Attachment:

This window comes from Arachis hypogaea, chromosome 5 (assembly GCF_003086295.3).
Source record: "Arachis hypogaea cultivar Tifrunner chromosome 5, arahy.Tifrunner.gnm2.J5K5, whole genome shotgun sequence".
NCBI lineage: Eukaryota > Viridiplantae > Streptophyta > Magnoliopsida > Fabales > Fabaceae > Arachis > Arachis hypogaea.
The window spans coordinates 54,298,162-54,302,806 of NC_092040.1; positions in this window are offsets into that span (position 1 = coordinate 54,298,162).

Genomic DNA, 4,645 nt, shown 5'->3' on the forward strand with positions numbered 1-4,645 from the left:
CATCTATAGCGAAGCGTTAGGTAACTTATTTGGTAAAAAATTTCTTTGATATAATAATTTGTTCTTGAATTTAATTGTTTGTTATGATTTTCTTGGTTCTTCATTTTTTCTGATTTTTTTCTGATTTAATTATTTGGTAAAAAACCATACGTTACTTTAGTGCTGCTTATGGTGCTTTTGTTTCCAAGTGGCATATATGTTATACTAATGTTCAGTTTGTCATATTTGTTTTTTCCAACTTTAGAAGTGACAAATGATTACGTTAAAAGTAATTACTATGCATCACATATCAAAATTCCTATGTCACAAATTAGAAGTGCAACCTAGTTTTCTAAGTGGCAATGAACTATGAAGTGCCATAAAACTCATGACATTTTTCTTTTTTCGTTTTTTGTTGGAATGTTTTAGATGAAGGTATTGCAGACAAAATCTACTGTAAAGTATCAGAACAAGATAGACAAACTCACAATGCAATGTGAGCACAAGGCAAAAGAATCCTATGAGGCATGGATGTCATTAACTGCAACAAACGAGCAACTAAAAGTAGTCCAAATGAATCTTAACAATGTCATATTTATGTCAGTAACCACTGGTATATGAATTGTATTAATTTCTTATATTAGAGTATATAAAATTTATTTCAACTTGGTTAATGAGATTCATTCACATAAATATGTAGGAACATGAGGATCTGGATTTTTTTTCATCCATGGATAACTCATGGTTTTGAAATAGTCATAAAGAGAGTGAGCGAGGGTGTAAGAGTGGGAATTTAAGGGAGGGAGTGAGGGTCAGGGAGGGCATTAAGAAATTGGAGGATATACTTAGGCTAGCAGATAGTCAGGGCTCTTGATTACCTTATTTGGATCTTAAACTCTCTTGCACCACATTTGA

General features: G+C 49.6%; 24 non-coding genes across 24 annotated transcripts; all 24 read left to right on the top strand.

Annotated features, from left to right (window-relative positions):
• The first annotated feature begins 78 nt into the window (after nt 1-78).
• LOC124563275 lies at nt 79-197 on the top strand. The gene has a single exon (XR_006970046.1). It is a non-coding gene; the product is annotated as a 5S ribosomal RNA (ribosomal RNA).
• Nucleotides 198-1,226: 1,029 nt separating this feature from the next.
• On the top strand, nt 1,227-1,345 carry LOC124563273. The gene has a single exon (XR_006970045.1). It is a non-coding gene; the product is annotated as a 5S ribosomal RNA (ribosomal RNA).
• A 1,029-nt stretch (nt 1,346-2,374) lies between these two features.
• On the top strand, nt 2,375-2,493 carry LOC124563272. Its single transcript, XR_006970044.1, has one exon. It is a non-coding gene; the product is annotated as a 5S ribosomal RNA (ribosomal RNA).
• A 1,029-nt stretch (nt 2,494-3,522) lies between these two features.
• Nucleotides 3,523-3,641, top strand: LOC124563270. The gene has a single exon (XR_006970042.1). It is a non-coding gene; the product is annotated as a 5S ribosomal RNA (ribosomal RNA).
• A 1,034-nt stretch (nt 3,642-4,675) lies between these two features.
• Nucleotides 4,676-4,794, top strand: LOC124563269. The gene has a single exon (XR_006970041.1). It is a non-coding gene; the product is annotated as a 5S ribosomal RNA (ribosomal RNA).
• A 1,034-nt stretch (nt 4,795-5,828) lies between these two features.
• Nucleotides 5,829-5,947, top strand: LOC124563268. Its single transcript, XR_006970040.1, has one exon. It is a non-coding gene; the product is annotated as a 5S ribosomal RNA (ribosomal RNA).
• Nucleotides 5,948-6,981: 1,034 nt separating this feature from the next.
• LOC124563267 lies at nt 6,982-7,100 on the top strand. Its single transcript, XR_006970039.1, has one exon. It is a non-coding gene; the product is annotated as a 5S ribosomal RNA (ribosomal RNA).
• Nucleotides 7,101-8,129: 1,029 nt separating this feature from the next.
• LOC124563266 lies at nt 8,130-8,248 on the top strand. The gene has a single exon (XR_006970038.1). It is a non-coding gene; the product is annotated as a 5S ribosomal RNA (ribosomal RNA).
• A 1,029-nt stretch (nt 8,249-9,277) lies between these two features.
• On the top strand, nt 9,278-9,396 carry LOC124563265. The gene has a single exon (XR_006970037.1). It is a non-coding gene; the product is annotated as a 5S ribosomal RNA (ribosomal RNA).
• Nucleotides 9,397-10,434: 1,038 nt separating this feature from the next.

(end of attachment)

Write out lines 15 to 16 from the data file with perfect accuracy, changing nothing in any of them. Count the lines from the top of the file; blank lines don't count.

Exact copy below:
• A 1,029-nt stretch (nt 2,494-3,522) lies between these two features.
• Nucleotides 3,523-3,641, top strand: LOC124563270. The gene has a single exon (XR_006970042.1). It is a non-coding gene; the product is annotated as a 5S ribosomal RNA (ribosomal RNA).